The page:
How Padilla Might Help Defendants Who Pleaded Guilty Without Counsel

By Norton Tooby


The narrow holding of Padilla does not apply where a defendant represented him- or herself in the criminal case, because there is no counsel who is obligated affirmatively to give accurate advice concerning the immigration consequences of the plea. Padilla v. Kentucky, 130 S. Ct. 1473 (2010).


            There are, however, three possible grounds of legal invalidity—two stronger and the third so weak it probably should not be made.


(1) Where the court takes a waiver of the right to (appointed) counsel, it is obligated to advise the defendant concerning the dangers and disadvantages of self-representation.  Iowa v. Tovar,541 U.S. 77, 81, 124 S.Ct. 1379, (2004).  After Padilla, one of those dangers is that the court is not obligated to give the defendant accurate immigration advice, whereas counsel, appointed or not, is obligated to do so under Padilla.  Post-conviction counsel could argue that the court is therefore now required to warn a defendant who waives counsel of the fact that the defendant is also waiving the right to accurate advice regarding the immigration consequences of a plea.


(2) In California state courts even prior to Padilla, and in the Ninth Circuit after Padilla, the courts have held that a defendant’s ignorance concerning the actual immigration consequences of a plea can constitute “good cause” to withdraw the plea.  See People v. Superior Court (Giron) (1974) 11 Cal.3d 793, 114 Cal.Rptr. 596; United States v. Bonilla, 637 F.3d 980, 986 (9th Cir. 2011)

(holding that defense counsel's inadequate legal advice regarding the immigration consequences of a guilty plea constituted a "fair and just" reason for withdrawing the plea under Rule 11(d)(2)(B) of the Federal Rules of Criminal Procedure).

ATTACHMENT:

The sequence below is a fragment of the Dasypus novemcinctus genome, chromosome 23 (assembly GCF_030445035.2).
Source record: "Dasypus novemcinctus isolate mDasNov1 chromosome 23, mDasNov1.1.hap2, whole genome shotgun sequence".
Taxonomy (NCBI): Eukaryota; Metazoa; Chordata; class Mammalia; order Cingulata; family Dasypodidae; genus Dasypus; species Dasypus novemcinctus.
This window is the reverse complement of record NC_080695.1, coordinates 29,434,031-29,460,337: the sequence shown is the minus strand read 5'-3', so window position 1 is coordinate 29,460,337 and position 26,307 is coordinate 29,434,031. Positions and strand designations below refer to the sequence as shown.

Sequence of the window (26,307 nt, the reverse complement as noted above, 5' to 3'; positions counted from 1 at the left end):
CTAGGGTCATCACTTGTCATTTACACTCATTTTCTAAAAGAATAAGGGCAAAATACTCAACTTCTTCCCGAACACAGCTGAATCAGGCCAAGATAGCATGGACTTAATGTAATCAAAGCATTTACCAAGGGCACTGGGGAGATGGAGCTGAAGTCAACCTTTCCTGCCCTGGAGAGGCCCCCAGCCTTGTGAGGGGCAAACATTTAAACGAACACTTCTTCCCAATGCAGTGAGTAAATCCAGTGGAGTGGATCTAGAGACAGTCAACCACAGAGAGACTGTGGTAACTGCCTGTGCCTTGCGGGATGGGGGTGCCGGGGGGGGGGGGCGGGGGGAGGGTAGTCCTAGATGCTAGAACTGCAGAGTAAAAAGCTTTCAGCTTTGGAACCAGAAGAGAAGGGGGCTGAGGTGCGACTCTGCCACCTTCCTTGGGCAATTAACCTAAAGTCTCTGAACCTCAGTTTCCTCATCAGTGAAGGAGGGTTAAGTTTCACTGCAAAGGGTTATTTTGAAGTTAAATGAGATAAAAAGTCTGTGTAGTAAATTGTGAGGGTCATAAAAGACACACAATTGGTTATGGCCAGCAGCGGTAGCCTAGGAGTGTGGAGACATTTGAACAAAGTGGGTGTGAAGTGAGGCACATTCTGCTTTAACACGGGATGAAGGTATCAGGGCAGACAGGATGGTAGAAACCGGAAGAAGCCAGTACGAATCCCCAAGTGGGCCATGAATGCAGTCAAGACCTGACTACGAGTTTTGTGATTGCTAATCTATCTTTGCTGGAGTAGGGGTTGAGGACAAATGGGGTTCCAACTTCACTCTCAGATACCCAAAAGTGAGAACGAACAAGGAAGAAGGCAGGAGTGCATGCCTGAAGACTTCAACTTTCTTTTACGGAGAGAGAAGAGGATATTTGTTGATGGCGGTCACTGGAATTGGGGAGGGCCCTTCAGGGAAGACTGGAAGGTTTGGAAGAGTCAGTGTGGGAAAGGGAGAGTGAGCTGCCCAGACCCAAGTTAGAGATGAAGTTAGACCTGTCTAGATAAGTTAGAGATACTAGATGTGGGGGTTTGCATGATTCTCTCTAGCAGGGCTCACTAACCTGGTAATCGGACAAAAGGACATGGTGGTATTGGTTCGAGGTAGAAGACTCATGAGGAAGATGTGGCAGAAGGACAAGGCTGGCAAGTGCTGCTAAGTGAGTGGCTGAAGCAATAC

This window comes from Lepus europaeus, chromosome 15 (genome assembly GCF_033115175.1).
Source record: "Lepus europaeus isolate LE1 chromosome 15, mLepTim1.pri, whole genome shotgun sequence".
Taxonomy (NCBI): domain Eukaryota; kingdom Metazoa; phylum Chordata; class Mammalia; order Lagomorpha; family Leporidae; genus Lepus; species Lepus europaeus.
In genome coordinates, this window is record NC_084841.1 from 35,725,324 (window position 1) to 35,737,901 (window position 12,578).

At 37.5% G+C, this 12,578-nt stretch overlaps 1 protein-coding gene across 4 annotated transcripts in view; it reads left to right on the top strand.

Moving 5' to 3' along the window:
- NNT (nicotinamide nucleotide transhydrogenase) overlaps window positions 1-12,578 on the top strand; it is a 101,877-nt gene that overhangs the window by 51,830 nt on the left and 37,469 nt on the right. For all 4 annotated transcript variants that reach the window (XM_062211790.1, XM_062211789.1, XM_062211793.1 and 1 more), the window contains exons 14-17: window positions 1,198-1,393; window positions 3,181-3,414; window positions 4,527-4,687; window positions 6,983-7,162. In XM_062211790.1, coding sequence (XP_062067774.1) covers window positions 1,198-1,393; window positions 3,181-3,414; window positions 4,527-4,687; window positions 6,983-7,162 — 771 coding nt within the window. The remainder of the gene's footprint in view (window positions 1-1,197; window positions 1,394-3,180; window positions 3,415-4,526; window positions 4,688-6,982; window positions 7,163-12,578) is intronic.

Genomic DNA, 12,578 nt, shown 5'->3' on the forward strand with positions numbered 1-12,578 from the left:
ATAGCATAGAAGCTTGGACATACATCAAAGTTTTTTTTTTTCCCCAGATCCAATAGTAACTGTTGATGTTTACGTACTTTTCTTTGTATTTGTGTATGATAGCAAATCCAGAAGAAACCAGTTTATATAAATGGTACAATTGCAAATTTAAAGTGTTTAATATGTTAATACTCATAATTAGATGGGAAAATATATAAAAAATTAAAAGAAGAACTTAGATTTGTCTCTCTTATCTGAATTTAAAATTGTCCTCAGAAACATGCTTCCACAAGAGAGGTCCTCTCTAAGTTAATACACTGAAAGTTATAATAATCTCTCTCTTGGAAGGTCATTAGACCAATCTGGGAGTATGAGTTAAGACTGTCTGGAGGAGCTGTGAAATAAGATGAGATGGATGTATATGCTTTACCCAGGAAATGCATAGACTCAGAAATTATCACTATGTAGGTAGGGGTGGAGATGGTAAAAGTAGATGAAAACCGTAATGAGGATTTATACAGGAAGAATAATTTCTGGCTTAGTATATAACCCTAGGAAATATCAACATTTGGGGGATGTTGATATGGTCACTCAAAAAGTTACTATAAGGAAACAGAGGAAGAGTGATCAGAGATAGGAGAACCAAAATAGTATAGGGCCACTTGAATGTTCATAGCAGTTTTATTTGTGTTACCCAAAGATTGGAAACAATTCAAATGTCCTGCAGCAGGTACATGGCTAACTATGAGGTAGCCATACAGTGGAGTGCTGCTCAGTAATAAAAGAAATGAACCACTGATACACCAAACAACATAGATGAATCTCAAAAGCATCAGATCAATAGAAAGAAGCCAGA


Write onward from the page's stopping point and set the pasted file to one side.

(3) The traditional rule is that the court has no constitutional obligation to give any advice to the defendant concerning the adverse immigration consequences (even the possible ones) at the time of plea, only the direct penal consequences.  See In re Resendiz 25 Cal 4th 230, (2001). 243 n.7. Some appellants have raised claims on appeal that after Padilla, these consequences have now become “direct” consequences, but the courts have so far uniformly rejected this claim.  It is nonetheless possible to raise this claim still, arguing that Padilla’s holding that deportation is a “penalty” changed this rule.  Padilla, Supreme, at 14800. The correct view, however, is that even after Padilla, immigration consequences are not direct penal consequences because they are not imposed by the criminal court.  Padilla does not change this.  It simply says that even if deportation consequences are collateral, defense counsel still has the duty to advise the defendant accurately concerning them.  In my opinion, it is a lost cause to try to label immigration consequences “direct” and therefore impose the duty on the court to advise the defendant correctly concerning them, as Padilla requires of defense counsel.  This is because the court has no duty to investigate the defendant’s immigration status, and has no duty to do the legal research necessary to identify the exact immigration consequences that will befall the defendant if he or she takes this plea.  It is unreasonable to impose these duties of counsel on the court, and the court in some jurisdictions, like California, is forbidden to inquire as to the defendant’s immigration consequences.  See California Penal Code § 1016.5(d)(last sentence).  The most that can reasonably be expected of the court is to make sure counsel does this job, and to make sure the defendant knows that by waiving counsel, s/he is waiving the right to have this information concerning the actual (as opposed to merely potential) immigration consequences of the plea.


            Post-conviction counsel can therefore argue:


(1)  the court failed to warn the defendant that by waiving counsel, he was also losing accurate advice on the immigration consequences of the plea, and the waiver of counsel was therefore legally invalid, and


(2)  the defendant’s ignorance of the immigration consequences of the plea constituted good cause to withdraw the plea.